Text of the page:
Strobelight Records

I wanted to pick a record from the few loitering around Lynda’s house, getting themselves under my feet, which would make as fitting end to the year as I wanted, and I chose this. I chose it because a lot of people who bandy the word Deathrock around like it is a bad smell or something worthy of suspicion, somehow fail to realise that Deathrock is Goth. While Goth had evolved and moved across boundaries to encapsulate everything from the inner mental turmoil of experimental dark artists a la Sopor Aeternus, through the medieval ethereal splendour of Lupercalia, or the elegant grand magical enterprises of Ataraxia. It can also be the brutish rock of NFD, or the smooth and mischievous storytelling of Rome Burns…BUT! Goth wasn’t always slick, created through warm talents, and meant to be comfortable or stretching the imagination. Goth was meant to feel like someone punching right through your solar plexus, and screaming horribly in your face throughout the entire experience.

Now, while I may be glad that isn’t how I generally appreciate it these days, the fact is that Goth was aggressive, jittery, bordering on furious, but in a decorous way. And in cutting to the chase I may as well tell you this isn’t a great album, but it is a very good debut, and the only problem is that it’s come too early, with only ten tracks.

BUT! If you’re 21 or under and need to understand why Goth can be exciting, you’re not going to get that from cyber sleekness or EBM flatulence, or from the higher realms of work dripping with archly spooky artistry. You need some clout, some wild vigour, and you need things basic and adventurously snotty. And while the early Sleeping Children releases sounded closest to Sex Gang in spirit, they have now moved onto ransacking the memories of Bauhaus.

’No Love For The Dead’ finds the vocals submerged beneath the brisk drum machine and chilly synth which combine to create something similar to the Batman TV theme. But then it goes all grey and dank character seeps in. That human touch established, they pick up the pace, complete with adroit guitar fizz and they hop through something with a genuinely unearthly, gruesome feel. ‘Love Sucks’ sees Mumur do a slaw-jawed (broken-jawed?) Murphy, and there’s something particularly ghoulish going on, as if the air is shuddering at their presence. ‘Murderer’s Dance’ manages to be both brighter and grubbier simultaneously, but while it ticks over neatly it isn’t cohesive enough which is something you notice with quite a few tracks. They’re almost there but not quite. BUT! That doesn’t matter.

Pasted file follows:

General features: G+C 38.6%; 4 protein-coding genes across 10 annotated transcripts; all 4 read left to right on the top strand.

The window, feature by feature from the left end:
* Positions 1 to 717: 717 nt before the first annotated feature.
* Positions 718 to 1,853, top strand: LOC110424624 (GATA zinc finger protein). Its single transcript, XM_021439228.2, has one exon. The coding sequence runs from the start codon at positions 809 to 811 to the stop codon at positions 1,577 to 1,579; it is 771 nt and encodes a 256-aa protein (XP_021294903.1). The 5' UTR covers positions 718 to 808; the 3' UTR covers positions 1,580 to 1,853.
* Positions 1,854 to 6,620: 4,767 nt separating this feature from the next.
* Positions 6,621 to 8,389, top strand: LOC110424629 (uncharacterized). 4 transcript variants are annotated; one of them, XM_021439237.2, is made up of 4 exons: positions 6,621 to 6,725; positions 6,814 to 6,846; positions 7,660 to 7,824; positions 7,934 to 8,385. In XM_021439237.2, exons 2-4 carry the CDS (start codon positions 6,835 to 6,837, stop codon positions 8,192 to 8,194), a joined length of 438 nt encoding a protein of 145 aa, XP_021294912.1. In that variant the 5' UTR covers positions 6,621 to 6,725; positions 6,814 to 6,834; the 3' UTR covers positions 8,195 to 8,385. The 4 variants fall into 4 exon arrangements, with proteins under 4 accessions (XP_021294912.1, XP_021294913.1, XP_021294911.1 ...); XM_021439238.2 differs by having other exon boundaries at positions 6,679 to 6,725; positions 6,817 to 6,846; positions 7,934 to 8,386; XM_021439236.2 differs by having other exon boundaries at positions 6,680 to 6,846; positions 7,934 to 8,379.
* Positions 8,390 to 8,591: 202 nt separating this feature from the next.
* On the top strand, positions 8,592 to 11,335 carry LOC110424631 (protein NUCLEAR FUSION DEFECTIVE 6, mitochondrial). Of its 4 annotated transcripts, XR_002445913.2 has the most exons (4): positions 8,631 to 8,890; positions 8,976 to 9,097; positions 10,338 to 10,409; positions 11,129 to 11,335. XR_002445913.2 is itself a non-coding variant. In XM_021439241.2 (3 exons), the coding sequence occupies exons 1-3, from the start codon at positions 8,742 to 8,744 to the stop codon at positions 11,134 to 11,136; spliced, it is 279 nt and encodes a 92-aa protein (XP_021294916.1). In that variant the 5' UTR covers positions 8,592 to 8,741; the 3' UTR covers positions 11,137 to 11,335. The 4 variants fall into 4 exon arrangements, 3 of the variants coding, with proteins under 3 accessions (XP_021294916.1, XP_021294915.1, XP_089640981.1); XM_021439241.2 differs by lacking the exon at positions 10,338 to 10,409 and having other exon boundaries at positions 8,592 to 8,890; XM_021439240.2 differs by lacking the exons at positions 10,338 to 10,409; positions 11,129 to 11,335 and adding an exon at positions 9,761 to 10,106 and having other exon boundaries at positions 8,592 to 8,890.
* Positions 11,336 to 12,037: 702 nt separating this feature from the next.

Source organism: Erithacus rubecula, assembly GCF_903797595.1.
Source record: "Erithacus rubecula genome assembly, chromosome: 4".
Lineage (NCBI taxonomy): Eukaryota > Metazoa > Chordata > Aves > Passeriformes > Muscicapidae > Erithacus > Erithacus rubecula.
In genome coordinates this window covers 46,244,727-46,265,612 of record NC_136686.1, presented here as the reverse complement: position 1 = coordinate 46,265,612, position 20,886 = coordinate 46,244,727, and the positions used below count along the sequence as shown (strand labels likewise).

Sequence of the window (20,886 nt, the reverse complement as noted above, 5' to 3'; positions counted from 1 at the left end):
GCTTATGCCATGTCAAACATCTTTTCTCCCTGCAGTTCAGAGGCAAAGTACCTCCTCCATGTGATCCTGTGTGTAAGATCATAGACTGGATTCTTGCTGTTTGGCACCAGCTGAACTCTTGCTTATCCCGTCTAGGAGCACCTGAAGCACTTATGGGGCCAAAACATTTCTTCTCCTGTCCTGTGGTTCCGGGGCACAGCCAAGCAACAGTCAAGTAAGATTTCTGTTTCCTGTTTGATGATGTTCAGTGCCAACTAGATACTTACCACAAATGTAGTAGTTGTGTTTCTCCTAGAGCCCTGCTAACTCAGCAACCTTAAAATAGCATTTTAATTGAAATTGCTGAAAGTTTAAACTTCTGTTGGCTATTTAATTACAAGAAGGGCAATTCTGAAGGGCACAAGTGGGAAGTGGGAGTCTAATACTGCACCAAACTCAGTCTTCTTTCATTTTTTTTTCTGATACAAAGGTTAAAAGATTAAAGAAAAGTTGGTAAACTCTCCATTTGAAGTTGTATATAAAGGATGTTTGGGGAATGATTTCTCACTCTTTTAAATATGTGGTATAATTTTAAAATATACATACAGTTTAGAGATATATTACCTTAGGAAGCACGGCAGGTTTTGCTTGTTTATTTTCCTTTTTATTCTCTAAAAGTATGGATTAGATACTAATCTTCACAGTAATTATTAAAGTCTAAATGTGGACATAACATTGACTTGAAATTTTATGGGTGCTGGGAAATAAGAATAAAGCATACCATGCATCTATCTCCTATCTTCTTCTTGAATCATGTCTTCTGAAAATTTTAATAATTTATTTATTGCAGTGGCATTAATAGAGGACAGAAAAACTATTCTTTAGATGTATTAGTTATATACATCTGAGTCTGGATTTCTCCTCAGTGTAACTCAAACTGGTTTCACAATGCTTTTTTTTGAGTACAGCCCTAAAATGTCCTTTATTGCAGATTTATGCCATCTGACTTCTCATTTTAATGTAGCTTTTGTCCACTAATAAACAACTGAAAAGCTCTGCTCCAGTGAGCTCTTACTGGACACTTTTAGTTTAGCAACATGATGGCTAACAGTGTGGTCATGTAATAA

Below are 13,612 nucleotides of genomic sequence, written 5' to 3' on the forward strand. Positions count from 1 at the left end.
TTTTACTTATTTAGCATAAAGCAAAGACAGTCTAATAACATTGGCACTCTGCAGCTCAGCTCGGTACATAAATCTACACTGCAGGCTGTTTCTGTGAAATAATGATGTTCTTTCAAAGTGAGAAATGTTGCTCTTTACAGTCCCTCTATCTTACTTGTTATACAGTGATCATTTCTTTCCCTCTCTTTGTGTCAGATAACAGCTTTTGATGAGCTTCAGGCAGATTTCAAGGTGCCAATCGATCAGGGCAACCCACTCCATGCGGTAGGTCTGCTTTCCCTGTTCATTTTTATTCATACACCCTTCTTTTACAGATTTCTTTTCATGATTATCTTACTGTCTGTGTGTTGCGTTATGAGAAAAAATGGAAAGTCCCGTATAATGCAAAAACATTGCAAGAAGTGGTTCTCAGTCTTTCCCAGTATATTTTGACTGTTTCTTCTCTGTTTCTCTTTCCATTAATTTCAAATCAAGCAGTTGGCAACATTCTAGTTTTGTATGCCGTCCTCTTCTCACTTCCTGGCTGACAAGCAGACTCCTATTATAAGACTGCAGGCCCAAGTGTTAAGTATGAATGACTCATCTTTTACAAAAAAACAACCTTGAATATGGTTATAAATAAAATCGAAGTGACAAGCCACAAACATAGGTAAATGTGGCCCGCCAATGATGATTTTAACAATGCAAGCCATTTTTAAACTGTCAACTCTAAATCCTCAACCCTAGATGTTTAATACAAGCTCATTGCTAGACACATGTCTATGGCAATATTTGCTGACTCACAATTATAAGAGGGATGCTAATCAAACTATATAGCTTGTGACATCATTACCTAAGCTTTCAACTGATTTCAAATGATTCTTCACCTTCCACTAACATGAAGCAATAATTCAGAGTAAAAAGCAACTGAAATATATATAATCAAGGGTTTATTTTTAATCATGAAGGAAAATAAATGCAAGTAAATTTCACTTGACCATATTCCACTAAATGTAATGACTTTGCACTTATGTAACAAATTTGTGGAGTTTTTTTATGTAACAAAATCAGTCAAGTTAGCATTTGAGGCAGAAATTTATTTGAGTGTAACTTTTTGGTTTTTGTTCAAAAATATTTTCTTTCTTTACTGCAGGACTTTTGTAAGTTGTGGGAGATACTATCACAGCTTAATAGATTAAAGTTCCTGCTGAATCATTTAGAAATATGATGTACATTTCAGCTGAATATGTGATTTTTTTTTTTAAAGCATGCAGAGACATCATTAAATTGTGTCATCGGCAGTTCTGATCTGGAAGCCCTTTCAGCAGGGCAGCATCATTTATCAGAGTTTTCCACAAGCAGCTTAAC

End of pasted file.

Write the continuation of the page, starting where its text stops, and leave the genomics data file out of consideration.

‘Dusty Shade Of Red’ is tinkling, strolling drama but the vocal authority isn’t stamped forcefully enough, and the music throws the right ghastly shapes but none stick, which is mainly a production problem. ‘Poppies Screen The Light’ works fine, with supine scowling and bickering in a slightly demented sense, then ‘Life Of Vice’ is tumbling and shrill, and these sort of twisting entreaties are what make a band’s sound when they’re developing, so they have captured the rawness.

‘Couve Bien Les Cris Pres Du Coeur’ is another snickering fallout session which you have to come to terms with, as it’s left pretty open. ‘Lili’s Dead’ is grim and sour, but lacks impact, then ‘Between Your Legs’ whoops and bubbles delightfully, with crisp, slithering energy, and it’s into the closing ‘Lullabies For Debauchery’ which is just odd, and all but shapeless. BUT……we’ve reached the final BUT. They have worked well at playing with their sound. This is garbled, cavernous whispers, and if you stick with it there’s a horrible howl right at the very end.

This album isn’t great but it will be the roots of where they develop from, and will therefore become important to anyone who follows their work. For anyone who doesn’t even have any virulent modern Goth this is as good a place to start as any. Don’t wimp out and go with the polite succulence you usually hear in tempestuous form at clubs or what older Goths may tell you is the essence off the genre. It all starts with life and noise. Goth isn’t about being comfortable. EVER. Comfortable is Ethereal. Goth is about forever reaching.